Yesterday we said goodbye to the first country of our trip, Peru, and entered our second country, Bolivia. We have had an amazing time exploring Peru over the past three weeks but we have also had time to think about a variety of things.
We have only visited four of the main tourist areas – Lima, Cusco and the Sacred Valley, Arequipa and the Colca Canyon and finally Puno and Lake Titicaca. Each of these areas is very different to the others, but there are also lots of similarities. The one similarity that is impossible to avoid noticing is the rubbish. Not all cities in Peru have a waste collection system and this is especially noticeable on the outskirts of the cities where rubbish is thrown onto the side of the road or down the hills. This rubbish issue is only exasperated by the fact that tap water is not drinkable. As a consequence everyone drinks water out of plastic bottles. It is estimated that over two hundred million plastic bottles are produced in Peru each month and, with recycling only really starting a couple of years ago, most of these end up in landfill or simply dumped by the roadside. Every tourist site we have been to, regardless of how remote, we have been able to see litter discarded in the bushes or on the side of the path. Chatting to our guides it seems that most tourists are responsible and take their litter away with them and the worst of the problem is down to the locals not taking pride in their local environment. No matter how many times we heard this, I can only believe that the amount of tourists really isn’t helping matters. We have tried to be careful, but still ended up buying two or three bottles of water per day. Multiply this by the number of tourists and you can start to understand understand the scale of the problem. We picked tour companies that believed in their local environment and provided boiled water to us in order to reduce the number of bottles required. We were also very conscious about where we discarded the bottles – looking for places that offered recycling wherever possible.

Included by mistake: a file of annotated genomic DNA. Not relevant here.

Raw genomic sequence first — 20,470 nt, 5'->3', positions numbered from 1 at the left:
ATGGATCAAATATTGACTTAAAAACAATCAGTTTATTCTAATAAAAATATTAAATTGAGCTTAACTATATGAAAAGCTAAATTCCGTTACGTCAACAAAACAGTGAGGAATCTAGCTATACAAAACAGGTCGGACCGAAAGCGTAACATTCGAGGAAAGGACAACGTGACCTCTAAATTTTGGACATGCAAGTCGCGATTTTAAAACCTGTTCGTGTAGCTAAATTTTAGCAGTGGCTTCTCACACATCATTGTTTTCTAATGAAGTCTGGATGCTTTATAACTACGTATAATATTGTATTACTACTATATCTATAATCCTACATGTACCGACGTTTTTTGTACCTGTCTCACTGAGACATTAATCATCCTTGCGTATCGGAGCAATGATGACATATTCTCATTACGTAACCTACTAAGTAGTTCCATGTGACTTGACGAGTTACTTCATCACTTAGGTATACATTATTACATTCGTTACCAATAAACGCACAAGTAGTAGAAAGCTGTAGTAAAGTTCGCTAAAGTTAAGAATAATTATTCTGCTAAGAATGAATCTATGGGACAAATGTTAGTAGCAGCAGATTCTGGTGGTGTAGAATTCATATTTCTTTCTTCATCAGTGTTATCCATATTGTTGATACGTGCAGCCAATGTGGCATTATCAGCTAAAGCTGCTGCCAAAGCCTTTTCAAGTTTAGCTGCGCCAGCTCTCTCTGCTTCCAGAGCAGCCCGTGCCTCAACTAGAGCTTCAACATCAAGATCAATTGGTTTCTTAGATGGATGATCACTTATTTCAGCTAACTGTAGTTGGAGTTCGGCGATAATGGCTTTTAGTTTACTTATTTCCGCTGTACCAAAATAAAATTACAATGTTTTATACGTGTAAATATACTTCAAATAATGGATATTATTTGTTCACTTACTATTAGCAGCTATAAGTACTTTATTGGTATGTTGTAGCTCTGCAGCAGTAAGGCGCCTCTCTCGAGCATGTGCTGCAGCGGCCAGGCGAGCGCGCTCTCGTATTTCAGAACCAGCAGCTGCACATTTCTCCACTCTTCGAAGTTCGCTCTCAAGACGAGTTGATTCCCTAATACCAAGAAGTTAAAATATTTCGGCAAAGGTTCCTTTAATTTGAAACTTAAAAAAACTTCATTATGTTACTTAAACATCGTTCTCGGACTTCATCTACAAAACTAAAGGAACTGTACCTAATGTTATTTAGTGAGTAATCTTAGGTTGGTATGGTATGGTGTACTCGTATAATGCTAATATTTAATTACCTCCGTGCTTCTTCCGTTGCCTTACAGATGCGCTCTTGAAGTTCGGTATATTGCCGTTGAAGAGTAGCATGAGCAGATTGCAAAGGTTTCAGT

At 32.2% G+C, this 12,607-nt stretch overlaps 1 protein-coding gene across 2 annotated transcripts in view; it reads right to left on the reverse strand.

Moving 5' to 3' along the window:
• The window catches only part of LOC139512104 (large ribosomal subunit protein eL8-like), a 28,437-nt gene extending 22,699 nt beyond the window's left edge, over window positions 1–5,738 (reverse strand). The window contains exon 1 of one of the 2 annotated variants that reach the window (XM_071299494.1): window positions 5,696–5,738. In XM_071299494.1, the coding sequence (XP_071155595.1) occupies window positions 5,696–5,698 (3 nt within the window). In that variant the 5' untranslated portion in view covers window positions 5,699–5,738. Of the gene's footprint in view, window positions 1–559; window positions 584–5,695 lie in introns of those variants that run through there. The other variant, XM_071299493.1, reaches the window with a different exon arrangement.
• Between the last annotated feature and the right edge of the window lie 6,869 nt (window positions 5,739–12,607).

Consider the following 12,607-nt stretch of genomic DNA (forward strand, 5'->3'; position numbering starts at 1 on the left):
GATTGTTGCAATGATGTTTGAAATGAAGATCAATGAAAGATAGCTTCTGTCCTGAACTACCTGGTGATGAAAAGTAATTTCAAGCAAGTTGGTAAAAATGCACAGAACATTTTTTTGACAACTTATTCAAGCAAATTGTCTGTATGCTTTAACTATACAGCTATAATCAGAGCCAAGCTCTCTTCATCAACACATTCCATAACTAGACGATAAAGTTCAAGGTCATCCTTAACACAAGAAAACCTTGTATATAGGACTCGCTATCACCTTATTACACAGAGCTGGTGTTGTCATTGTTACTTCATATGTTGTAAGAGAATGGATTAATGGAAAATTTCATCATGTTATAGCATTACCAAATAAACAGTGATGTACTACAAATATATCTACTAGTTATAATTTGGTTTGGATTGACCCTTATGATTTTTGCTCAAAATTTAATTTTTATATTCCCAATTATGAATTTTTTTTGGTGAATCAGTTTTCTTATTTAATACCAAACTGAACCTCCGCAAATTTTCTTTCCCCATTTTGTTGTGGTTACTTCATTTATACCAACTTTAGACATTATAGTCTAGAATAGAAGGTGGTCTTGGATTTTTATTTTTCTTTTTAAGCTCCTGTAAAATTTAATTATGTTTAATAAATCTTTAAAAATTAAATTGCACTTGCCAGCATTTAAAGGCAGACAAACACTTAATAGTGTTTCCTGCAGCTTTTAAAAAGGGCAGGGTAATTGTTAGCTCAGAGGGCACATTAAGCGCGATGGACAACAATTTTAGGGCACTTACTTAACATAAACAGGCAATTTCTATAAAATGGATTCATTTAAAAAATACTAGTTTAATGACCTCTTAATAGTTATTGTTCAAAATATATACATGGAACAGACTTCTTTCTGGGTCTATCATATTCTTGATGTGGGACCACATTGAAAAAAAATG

Another issue we kept noticing was the poverty. In the centre of the main tourist cities and towns it wasn’t so obvious but by taking buses between each place we saw the shanty towns on the outskirts. If we had flown then we would not have noticed these. Everytkme we saw one of these places it was difficult not to think about how very fortunate we are to have what we have, as well has having the ability to travel the world to see amazing sights.
For all the negativity above, however, Peru really is an amazing country. The history it offers, such as learning about the Incas, makes it a fascinating place to travel around. In what feel like three short weeks we have barely scratched the surface of what this country has to offer. You could spend months in Peru and still not discover everything.
I am really glad that we chose Peru as the first stop on our world tour as it has got the trip off to exactly the kind of start we were after. It has treated us to some really beautiful sights, such as the numerous Inca ruins along the Inca trail, watching Machu Picchu appear out of the morning mist, watching Andean Condors gliding along the rim of the Colca Canyon – one of the world’s deepest – and finally seeing the Uros islands – floating islands made from reeds on Lake Titicaca.
We are now over the border in Copacabana, Bolivia, still on the shores of Lake Titicaca and, despite being only 8km from Peru, it already feels like a very different place.